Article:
5. 5
    zibble

    I don’t think that’s quite right. It makes little sense to police other white people, or black people if you’re black and so on. But people who share a political view or a worldview? That makes at least some sense.

    Some of us want to see atheism not be associated with rampant noisy sexism and misogyny.

    Yes, but there are many Muslims who legitimately don’t want to see Islam associated with violence or misogyny, either, and I don’t think it’s fair to ignore the distinction.

    I think, and I think you think, that being a Muslim feminist is a contradiction in terms, because gender equality contradicts the teachings of the Koran. But part of the insidious nature of religion is how it’s not just about a philosophy – it’d tied up with culture and people’s identities. I want Muslims to see that distinction – that by calling themselves a Muslim reflecting little more than an arbitrary cultural identity that was pushed on them before they were born, they are validating a social agenda that forms possibly the biggest enemy to human rights throughout the world. But we also need to see that distinction; to imply that every Muslim WANTS gays and women subjugated just isn’t true.

    tl;dr : I think it’s fair to criticize western-minded Muslims for advancing Islam or if they minimize the horrors of Islam, but not for failing to stop rape or mutilation in areas where they have no power.

    Unlike, for example, the UK government, which could stop the thousands of mutilations happening in a white, western, Christian nation, but won’t.

  6. 6
    Ophelia Benson

    I wasn’t really addressing the larger point, just that way of putting it.

    On the larger point – I think it’s fair to criticize anyone for promoting or praising Islam, because it is what it is, though at the same time I think there are a lot of problems with doing that, including what you say – people are simply born into it, and it’s not easy to walk away. But then it can still be fair to criticize not walking away. Fortunately Nazism didn’t last long enough for people to be born into it and then get stuck there, but if it had…we could sympathize with them but still also criticize them.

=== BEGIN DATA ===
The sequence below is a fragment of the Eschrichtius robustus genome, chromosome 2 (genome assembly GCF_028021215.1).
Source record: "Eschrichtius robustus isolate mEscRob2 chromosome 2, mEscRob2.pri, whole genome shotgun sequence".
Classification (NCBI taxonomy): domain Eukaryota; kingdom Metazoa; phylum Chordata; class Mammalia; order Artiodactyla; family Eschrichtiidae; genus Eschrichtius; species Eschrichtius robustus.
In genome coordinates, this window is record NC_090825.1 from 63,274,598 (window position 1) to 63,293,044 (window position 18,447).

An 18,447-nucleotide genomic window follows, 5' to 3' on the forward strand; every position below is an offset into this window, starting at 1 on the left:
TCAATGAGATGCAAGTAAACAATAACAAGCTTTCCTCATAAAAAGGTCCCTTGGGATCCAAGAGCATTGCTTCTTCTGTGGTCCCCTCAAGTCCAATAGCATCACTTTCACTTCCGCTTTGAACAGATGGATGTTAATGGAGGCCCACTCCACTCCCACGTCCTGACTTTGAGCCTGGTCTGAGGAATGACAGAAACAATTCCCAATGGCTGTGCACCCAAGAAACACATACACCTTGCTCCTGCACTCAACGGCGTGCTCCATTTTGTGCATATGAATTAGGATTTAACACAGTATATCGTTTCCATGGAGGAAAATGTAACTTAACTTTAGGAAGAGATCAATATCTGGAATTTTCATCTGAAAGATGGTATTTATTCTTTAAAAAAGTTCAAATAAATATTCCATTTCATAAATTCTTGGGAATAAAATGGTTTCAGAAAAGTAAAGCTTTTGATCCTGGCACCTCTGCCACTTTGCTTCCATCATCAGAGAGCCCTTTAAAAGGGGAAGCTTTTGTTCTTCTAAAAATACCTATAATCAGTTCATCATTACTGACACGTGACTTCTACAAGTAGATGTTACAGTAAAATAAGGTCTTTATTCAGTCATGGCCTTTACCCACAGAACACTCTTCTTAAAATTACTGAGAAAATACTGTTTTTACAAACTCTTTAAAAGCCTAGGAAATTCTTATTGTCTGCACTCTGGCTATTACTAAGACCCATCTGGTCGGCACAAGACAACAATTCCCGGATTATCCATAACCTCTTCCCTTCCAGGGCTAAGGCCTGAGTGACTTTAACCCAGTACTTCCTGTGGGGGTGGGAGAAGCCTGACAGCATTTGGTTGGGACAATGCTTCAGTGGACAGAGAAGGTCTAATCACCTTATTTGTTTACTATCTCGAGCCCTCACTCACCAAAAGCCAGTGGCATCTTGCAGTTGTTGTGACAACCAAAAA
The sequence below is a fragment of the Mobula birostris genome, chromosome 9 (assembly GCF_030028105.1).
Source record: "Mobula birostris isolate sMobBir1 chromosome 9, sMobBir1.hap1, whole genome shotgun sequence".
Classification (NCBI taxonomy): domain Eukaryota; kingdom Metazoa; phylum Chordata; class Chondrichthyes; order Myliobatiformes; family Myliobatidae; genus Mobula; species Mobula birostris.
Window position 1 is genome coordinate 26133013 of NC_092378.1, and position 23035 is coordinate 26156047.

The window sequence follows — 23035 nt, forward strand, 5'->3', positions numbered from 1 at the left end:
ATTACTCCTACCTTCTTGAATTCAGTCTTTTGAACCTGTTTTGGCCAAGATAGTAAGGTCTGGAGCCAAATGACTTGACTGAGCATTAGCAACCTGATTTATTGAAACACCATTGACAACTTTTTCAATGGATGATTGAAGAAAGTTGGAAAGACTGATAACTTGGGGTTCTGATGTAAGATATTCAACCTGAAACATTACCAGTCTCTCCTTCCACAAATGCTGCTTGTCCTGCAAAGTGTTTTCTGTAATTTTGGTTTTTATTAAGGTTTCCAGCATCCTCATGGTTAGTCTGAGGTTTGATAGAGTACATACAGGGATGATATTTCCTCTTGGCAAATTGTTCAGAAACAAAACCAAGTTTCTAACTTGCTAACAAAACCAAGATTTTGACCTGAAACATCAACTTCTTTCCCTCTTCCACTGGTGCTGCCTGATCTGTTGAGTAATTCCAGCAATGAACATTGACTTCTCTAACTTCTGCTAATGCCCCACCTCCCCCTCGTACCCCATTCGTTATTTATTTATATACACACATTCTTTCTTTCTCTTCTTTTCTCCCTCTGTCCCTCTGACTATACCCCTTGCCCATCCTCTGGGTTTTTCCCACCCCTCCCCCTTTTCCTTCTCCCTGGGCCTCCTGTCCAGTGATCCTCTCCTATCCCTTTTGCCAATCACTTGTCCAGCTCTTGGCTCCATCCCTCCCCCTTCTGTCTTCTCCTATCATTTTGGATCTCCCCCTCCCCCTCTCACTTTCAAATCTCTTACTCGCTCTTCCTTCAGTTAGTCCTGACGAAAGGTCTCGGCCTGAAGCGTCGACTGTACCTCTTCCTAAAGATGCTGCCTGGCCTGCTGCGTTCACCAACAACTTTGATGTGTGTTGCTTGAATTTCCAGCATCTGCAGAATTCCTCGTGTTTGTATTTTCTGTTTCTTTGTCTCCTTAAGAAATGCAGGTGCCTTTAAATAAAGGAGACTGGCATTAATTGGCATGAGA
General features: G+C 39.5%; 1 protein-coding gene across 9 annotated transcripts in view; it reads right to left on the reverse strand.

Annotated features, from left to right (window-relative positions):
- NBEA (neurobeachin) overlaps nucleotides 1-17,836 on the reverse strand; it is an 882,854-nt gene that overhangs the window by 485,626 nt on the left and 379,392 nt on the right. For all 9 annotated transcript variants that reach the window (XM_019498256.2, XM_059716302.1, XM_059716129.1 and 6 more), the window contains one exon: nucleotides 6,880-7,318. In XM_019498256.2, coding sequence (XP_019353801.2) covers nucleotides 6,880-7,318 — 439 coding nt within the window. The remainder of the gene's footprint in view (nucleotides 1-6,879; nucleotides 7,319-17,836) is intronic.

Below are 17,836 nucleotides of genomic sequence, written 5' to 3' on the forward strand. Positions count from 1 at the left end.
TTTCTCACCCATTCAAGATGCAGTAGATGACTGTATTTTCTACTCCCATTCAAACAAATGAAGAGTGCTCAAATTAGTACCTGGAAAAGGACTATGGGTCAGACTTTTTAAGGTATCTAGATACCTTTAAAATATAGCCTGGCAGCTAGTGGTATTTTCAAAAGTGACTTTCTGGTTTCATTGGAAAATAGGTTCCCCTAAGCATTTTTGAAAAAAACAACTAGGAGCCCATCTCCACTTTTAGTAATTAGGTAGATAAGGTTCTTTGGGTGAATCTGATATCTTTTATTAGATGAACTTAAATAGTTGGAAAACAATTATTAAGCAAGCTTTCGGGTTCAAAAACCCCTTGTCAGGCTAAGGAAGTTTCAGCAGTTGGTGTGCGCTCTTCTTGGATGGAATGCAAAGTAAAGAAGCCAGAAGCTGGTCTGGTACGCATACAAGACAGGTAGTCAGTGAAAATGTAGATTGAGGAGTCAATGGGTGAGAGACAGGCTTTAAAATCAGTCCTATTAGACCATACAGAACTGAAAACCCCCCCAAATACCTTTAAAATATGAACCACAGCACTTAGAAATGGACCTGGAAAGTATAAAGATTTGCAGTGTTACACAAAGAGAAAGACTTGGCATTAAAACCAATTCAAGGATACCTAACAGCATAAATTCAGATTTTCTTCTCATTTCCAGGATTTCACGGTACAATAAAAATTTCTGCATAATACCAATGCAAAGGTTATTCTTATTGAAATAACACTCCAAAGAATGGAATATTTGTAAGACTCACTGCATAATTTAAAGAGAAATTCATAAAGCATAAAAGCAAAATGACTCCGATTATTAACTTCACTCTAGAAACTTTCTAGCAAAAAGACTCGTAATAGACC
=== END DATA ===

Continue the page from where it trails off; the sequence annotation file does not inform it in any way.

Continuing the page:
(Hello Orac. Just the easiest way to make the point.)

  7. 7
    zibble

    But then it can still be fair to criticize not walking away.

    Oh yeah, definitely agree with you there. That’s a fair, accurate criticism. I just feel compelled to jump on people whose criticism isn’t as specific.

    Especially when that sloppy thinking works both ways. I don’t think the actions of the Taliban define liberal-minded Muslims in America, but I also don’t want liberal Muslims to say their values (largely the product of a 21st century secular education) represent Islam, either.

  8. 8
    John Stumbles

    Not just homophobia: our enlightened cleric friend seems also to have advocated killing ex-muslims and described women as being “incomplete, deficient” of intellect.
    http://www.studentrights.org.uk/article/2048/abu_usamah_to_speak_at_reading_university

    “Raising awareness of Islam”.

    Indeed :-/

  1. 9
    University Diaries » “[W]hy was Thahabi due to attend Reading University’s Muslim Society on Thursday?”

    [...] asks UD‘s blogpal Ophelia Benson about a cleric who encourages the murder of gay people and positively insists that by eight years [...]

Leave a Reply

Your email address will not be published. Required fields are marked *

You may use these HTML tags and attributes: <a href="" title=""> <abbr title=""> <acronym title=""> <b> <blockquote cite=""> <cite> <code> <del datetime=""> <em> <i> <q cite=""> <strike> <strong>